People have an irreverent relationship with nature, although we fear it. That’s because even if we damage it, nature cannot be controlled; please refer to Ian Malcolm. But that fear is embedded in our DNA, from ages past. We’ve done our very best to avoid our natural predators, at all times. So, it’s no wonder that we have such a fascination with them.
There’s a long history of movies with killer animals, and the majority of them are poorly made. However, animals are both notoriously primal and everyday things. We coexist, and when we test our relationship with animals, we often underestimate them. Here are the ten best killer animal movies, just in time for Crawl and Shark Week.
Just three years after Jaws became the first blockbuster, the original Piranha wanted to cash in on its success. The 1978 Piranha was actually directed by Joe Dante, who would go on to make genuine classics like Gremlins and The Howling.
However, Piranha 3D leans even harder into the elements that made the original work. It is sheer, unadulterated exploitation of nudity and blood. It has a summer bash attitude and terrific gore effects. The first time the piranhas make a meal of a crowd, you will absolutely be convinced that this is your new guilty pleasure. Keep an eye out for fun cameos from Christopher Lloyd, Ving Rhames, and even Richard Dreyfuss!
This hilariously silly movie took everything great about Anaconda’s 90’s cheese, and ran away with it. However, it has a much better pace, with plenty of inventive shark action and subverted expectations. Just by its concept alone, the film has abandoned all logic, so don’t come looking for that.
The absolutely bonkers finale even manages to crank up the bizarre cheese. Still, Deep Blue Sea sits comfortably between the outright, intentional schlock of Sharknado and genuine B-movie fun. It also boasts an all-star cast, and for some reason, LL Cool J.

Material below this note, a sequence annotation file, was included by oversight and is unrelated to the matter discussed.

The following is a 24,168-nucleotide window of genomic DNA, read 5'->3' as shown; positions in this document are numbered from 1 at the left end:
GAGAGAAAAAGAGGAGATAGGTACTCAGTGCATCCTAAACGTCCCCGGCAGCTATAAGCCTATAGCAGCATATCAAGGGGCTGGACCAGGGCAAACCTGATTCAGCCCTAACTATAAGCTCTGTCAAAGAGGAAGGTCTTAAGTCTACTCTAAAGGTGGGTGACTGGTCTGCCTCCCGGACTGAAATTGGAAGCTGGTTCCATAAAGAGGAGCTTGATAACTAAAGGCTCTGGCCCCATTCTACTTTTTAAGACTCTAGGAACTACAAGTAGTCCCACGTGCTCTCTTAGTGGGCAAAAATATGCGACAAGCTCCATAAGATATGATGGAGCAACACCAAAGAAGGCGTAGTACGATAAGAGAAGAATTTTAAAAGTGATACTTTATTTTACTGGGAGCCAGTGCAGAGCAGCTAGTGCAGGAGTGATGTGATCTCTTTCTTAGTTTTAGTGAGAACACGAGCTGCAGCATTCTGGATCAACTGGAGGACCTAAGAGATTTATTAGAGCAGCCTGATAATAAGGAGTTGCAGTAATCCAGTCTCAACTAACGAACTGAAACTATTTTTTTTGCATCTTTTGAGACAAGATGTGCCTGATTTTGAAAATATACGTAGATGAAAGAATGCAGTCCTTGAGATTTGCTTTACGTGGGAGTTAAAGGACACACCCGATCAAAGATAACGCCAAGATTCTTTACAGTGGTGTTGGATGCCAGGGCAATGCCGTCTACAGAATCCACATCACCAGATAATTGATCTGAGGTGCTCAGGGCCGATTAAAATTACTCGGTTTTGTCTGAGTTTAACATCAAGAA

If a film like Congo weren’t so dated, it would steal this position. Which is unfortunate, because Crichton’s novel is actually pretty effective. However, Monkey Shines uses an actual animal, to act on the impulses of a newly disabled man.
Directed by George Romero, no less, this movie really takes its time to stress the difficulties of the quadriplegic protagonist. The relationship problems feel organic, and the performances are solid. It’s really disheartening seeing the main character’s life fall apart. And when the monkey begins to strike, it is hardly as silly as it sounds. The suspense is genuine, despite the conceptual weakness of its sci-fi reasoning.
Rats. They aren’t friendly chefs in this one. Willard is actually a remake of an equally chilling 1970’s film. However, this one features stronger performances and effects. Crispin Glover’s protagonist is surprisingly sympathetic, with a severely ill mother and fumbling affection for a co-worker. He also has the worst boss imaginable—R. Lee Ermey himself. He can humiliate anyone in the most incredible way possible.
Willard has a truly intriguing relationship with the rats he befriends, and the resulting misdeeds are carried out with fantastic direction. This, in spite of a PG-13 rating, which is definitely rare.
The film adaptation doesn’t do any better of a job at making those tangential subplots from the Stephen King novel make any kind of sense. Honestly, how is that commercialism subtext related to the dog? However, the rabies concept is certainly plausible enough, and Cujo himself is terrifying. A woman that’s cheating on her loving husband gets some pretty stark punishment.
Once Cujo gets her trapped in a broken car with her child, halfway through, the movie is unstoppable. Aside from the killer dog, the protagonist must also contend with extreme heat. The sense of claustrophobia is really potent, and when Cujo attacks, the scenes are visceral and raw entertainment.